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  • Haedrig's Gift: The thorn in my side, (I played Invoker's Burden Crusader this Season) I have to admit that this feature was a success from the community perspective. I will freely admit that I was bent out of shape with the announcement of this feature, and still question its merit. However, I was shown how my opinion here is narrow, and needs broader context. As a gamer who loved the early adventure games such as Sierra's King's Quest line, or the amazing LucasArt's Monkey Island series, I lamented the inclusion of "free sets" as a softening up of gaming culture, and an attempt to cater to those who want things without working for them. I also still question if this sped up the progression of seasonal character too much, leading to faster burn-out or season completion. The second point I hold true to, the first, I was gravely mistaken on. While I can be crusty old gamer who complains about walking uphill to school both ways "back in my day," I also have my scope wrongly adjusted to those old games. Many old computer games are famously confusing and difficult at times, and often lead to out-of-the-box or just plain weird solutions. These games also could often be played, once you knew what to do, in a matter of hours. You might sink lots of time into solving the puzzles initially, but the actual game length is relatively short. Now, we have a whole genre of game with the word massive in its title. These are games where a player can take an hour just to make a character's appearance right if they so choose. In this wave of massive gameplay comes things like Diablo, which actually never end. Sure you can beat the game, but that's not the goal for most. Set dungeons still leave the stopping point role unfulfilled. Instead we continue to push hard, faster and further a group each season, and many players were not having fun anymore trying to keep up. Enter the Gift, and now player who might have never even owned a full set before are getting a chance to explore the game in new and exciting ways. This is obviously a positive, and something that is good for the health of the game. In practice my Softcore Crusader who received Invoker's Burden through the Gift, and my Hardcore Crusader who farmed the pieces had very little difference of experience. It was a small gap in time spent between their progression, several hours to be fair. My enjoyment was no less on my softcore crusader, and progression only felt slightly slower on my hardcore one. The upshot? It let players with limited time, or perhaps those who don't spend hours talking theorycraft on the forums to be able to get moving faster and enjoying themselves sooner. Thus, I have to concede this to the clear win category.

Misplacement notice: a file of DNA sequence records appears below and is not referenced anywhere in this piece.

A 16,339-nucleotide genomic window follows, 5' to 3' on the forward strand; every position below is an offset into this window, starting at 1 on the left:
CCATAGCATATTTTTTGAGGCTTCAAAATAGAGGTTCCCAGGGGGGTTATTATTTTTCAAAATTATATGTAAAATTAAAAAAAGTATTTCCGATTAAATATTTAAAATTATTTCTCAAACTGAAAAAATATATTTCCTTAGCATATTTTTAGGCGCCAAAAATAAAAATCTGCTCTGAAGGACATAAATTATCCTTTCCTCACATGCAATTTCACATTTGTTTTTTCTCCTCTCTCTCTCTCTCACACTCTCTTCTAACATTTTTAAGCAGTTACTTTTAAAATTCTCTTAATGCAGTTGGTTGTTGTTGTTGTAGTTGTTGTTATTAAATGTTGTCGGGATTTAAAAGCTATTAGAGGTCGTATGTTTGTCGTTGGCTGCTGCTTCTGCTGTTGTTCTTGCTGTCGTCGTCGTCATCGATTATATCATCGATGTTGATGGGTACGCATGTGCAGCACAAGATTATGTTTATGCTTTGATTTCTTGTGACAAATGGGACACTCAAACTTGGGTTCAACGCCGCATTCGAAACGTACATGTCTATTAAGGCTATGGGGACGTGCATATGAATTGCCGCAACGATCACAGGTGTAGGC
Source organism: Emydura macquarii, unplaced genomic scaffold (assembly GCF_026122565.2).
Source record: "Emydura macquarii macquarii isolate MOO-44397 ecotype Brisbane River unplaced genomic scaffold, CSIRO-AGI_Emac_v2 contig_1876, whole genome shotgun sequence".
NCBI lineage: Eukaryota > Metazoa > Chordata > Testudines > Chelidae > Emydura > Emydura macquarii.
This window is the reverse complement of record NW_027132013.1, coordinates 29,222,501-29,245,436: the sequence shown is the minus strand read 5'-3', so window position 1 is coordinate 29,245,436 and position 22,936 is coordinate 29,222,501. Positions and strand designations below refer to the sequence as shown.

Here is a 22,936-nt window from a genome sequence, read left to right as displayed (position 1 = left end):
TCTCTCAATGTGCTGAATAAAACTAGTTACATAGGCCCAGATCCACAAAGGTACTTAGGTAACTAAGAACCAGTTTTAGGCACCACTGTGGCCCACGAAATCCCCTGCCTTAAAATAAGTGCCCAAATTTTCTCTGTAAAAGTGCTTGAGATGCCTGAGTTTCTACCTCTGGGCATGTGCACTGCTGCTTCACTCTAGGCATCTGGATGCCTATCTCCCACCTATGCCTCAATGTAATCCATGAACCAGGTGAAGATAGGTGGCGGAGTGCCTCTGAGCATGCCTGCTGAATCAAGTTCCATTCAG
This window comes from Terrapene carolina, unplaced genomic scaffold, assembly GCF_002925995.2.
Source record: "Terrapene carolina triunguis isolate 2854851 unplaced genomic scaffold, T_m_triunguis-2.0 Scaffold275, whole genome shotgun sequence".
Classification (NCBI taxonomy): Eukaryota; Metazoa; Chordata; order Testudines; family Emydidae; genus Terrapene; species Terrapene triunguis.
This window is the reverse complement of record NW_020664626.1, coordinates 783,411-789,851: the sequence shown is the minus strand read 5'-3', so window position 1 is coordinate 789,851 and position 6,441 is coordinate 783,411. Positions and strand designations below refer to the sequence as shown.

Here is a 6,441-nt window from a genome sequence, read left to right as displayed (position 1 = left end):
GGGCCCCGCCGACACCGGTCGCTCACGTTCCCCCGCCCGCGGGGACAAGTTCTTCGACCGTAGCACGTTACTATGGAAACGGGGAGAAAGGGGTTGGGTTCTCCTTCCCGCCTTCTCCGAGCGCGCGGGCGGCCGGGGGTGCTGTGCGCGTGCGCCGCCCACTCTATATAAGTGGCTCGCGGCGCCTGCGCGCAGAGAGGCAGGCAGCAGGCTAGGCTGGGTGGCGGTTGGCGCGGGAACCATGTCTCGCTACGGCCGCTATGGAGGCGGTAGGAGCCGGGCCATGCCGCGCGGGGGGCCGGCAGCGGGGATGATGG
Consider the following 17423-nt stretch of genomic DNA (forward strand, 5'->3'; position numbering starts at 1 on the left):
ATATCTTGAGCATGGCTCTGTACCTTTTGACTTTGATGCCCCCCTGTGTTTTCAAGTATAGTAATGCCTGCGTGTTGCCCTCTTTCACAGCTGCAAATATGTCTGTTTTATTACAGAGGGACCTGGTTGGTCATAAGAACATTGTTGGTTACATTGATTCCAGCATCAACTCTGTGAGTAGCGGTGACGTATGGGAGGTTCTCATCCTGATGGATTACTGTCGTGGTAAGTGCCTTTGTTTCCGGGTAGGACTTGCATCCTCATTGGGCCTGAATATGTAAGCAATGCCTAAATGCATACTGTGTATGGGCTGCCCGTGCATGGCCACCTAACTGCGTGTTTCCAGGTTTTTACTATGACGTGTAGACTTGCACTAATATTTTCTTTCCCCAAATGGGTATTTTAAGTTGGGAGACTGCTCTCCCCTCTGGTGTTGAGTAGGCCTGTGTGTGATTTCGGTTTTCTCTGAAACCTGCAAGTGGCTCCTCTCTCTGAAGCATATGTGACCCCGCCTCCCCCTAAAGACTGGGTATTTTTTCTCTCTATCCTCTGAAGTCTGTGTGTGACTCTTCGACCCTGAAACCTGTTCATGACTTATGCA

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  • Diablo Unannounced Project/Job Postings: While this isn't anything related with the Season, it did come to light during the season, and had a measurable effect on the community. The posting of various jobs to Blizzard's career page, and the mention in those posting about a "Diablo Unannounced Project" have many speculating. With the possibility of another Diablo III expansion, to another game set in the Diablo universe, to Diablo IV, the community is abuzz with theories. Only time will tell exactly what it is that Blizzard has up their sleeve, but many remain exceptionally excited for whatever that could be. More Diablo is always welcome.